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The More The Scarier

(Thanks for indulging the seasonally themed title.) 

I’m a huge fan of The Lonely Planet– their travel books/guides, their website, their name. Love ’em. I followed their recommendations on travel in Europe, Africa, and even parts of the U.S. When we went to Hawaii a few years ago, LP advice not only helped us save money and see amazing spots, but it also provided a memorable and helpful line I’ve quoted often: “Where there’s a line, you should dine.”

This is basically true, right? When you walk into a restaurant and you’re the only customer, it’s a sign. Conversely, the joint where hungry folks are wrapped around the block is usually popular for a reason.

Unfortunately, too many students take the same approach when applying to or considering colleges. I’m going on record as saying, “Yes–I have a problem with that approach.” Believe me, I understand you see dominant messages and marketing materials in high school which point you to certain schools (it often comes in the form of sweatshirts, bumper stickers, and matriculation lists on your high school profile). The national media typically focus on the Ivy League or Ivy-esque schools, and your local news stations and billboards in your community feature your state’s flagship university or another major public in the region.

There’s nothing wrong with these places. But as their application numbers continue to go up and admit rates go down, and before you take another sip of the Kool-Aid, hit the pause button. Since when did “the same” become cool? Familiar is safe but it usually has a ceiling. Is staying with what’s familiar going to help you maximize your potential, or is it comfortable? Often those two things are in conflict with one another.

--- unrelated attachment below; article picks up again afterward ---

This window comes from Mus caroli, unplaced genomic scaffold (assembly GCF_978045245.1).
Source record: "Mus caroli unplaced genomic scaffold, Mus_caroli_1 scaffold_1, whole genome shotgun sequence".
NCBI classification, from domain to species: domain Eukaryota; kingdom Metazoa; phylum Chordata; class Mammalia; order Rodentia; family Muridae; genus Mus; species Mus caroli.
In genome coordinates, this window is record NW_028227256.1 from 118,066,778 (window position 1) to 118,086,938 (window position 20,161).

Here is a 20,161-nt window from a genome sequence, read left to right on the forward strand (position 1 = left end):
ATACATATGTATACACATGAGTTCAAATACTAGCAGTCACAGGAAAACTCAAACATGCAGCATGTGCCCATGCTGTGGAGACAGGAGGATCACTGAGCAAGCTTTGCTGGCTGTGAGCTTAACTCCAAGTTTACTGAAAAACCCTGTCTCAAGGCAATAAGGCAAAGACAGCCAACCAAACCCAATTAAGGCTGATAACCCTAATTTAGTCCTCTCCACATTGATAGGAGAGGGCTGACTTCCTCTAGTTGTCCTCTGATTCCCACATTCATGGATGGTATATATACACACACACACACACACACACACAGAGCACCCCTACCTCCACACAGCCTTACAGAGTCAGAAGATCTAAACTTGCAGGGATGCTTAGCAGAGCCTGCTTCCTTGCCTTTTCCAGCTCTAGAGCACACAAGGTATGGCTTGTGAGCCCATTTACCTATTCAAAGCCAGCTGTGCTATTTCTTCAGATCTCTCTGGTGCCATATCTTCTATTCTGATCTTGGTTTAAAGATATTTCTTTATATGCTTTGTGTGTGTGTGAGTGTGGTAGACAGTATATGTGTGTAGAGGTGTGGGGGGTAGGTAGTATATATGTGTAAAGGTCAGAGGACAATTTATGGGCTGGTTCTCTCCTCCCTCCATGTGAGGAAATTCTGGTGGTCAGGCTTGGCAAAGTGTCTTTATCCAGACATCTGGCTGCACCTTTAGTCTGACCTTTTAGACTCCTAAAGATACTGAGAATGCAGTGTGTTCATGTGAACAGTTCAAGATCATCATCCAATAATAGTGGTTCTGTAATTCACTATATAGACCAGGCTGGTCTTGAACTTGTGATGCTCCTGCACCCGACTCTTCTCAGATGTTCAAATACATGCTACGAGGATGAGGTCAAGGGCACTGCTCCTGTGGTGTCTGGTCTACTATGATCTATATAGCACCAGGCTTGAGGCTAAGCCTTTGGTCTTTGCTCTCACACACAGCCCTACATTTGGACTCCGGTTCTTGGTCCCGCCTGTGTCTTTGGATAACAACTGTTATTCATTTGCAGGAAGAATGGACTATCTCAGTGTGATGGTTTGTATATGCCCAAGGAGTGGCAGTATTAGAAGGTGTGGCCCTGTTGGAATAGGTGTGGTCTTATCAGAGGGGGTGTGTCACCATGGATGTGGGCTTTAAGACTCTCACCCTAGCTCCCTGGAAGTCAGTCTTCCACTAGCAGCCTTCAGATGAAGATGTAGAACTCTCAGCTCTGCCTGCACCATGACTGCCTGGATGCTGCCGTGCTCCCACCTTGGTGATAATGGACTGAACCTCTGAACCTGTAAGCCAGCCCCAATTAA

Honestly, there is no reason to stand outside in the cold waiting for the “Hot Doughnuts Now” sign to flicker on if you have a gluten sensitivity, right? It’s an extended metaphor. Bear with me.

Here are a few questions you should be asking yourself as you move forward in your college search:

Why are you in line?

Is the place you’re visiting or applying to of interest because you put it on your list, or because someone else told you to look there? If it’s the latter, you should seriously consider their motivation. Maybe it’s a school counselor who has seen many kids like you go in the past and believes it will be a great fit. Perfect. Maybe it’s a parent or another relative who went there (or wishes they did) and has pressured you to apply, visit, or ultimately attend. While that isn’t inherently wrong or bad, it is worth raising an eyebrow. Is this about you or them? Is this about ego or reputation or appearances, or is it about you, as a student at that school, and in that campus community?